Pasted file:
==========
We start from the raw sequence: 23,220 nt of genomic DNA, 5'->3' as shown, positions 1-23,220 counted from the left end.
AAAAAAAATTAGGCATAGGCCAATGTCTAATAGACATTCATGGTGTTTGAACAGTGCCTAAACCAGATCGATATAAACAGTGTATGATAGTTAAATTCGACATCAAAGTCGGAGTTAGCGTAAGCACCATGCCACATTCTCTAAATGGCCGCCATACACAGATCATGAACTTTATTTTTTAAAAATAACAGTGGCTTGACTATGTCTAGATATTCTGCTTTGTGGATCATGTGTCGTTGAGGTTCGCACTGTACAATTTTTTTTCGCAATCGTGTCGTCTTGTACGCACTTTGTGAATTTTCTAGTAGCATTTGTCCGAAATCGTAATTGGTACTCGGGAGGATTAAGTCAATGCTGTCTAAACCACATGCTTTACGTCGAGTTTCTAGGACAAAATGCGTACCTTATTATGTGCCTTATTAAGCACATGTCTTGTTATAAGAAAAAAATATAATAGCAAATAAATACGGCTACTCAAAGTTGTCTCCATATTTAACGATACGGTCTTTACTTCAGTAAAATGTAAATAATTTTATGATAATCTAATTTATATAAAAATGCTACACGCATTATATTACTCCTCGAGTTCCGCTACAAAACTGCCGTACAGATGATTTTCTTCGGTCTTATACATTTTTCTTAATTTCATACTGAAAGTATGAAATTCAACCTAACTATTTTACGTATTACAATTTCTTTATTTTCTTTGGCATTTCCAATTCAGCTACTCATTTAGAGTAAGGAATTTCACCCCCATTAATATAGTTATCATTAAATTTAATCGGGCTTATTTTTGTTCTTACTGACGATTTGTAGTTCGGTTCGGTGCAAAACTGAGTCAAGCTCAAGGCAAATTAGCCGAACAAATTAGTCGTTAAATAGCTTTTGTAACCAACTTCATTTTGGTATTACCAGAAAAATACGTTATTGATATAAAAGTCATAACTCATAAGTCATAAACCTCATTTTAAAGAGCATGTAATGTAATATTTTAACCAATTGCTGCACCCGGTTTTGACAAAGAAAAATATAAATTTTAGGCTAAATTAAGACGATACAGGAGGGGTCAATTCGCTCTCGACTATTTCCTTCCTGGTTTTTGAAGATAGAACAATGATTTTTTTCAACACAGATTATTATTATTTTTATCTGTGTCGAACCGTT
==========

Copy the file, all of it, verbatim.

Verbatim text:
We start from the raw sequence: 23,220 nt of genomic DNA, 5'->3' as shown, positions 1-23,220 counted from the left end.
AAAAAAAATTAGGCATAGGCCAATGTCTAATAGACATTCATGGTGTTTGAACAGTGCCTAAACCAGATCGATATAAACAGTGTATGATAGTTAAATTCGACATCAAAGTCGGAGTTAGCGTAAGCACCATGCCACATTCTCTAAATGGCCGCCATACACAGATCATGAACTTTATTTTTTAAAAATAACAGTGGCTTGACTATGTCTAGATATTCTGCTTTGTGGATCATGTGTCGTTGAGGTTCGCACTGTACAATTTTTTTTCGCAATCGTGTCGTCTTGTACGCACTTTGTGAATTTTCTAGTAGCATTTGTCCGAAATCGTAATTGGTACTCGGGAGGATTAAGTCAATGCTGTCTAAACCACATGCTTTACGTCGAGTTTCTAGGACAAAATGCGTACCTTATTATGTGCCTTATTAAGCACATGTCTTGTTATAAGAAAAAAATATAATAGCAAATAAATACGGCTACTCAAAGTTGTCTCCATATTTAACGATACGGTCTTTACTTCAGTAAAATGTAAATAATTTTATGATAATCTAATTTATATAAAAATGCTACACGCATTATATTACTCCTCGAGTTCCGCTACAAAACTGCCGTACAGATGATTTTCTTCGGTCTTATACATTTTTCTTAATTTCATACTGAAAGTATGAAATTCAACCTAACTATTTTACGTATTACAATTTCTTTATTTTCTTTGGCATTTCCAATTCAGCTACTCATTTAGAGTAAGGAATTTCACCCCCATTAATATAGTTATCATTAAATTTAATCGGGCTTATTTTTGTTCTTACTGACGATTTGTAGTTCGGTTCGGTGCAAAACTGAGTCAAGCTCAAGGCAAATTAGCCGAACAAATTAGTCGTTAAATAGCTTTTGTAACCAACTTCATTTTGGTATTACCAGAAAAATACGTTATTGATATAAAAGTCATAACTCATAAGTCATAAACCTCATTTTAAAGAGCATGTAATGTAATATTTTAACCAATTGCTGCACCCGGTTTTGACAAAGAAAAATATAAATTTTAGGCTAAATTAAGACGATACAGGAGGGGTCAATTCGCTCTCGACTATTTCCTTCCTGGTTTTTGAAGATAGAACAATGATTTTTTTCAACACAGATTATTATTATTTTTATCTGTGTCGAACCGTT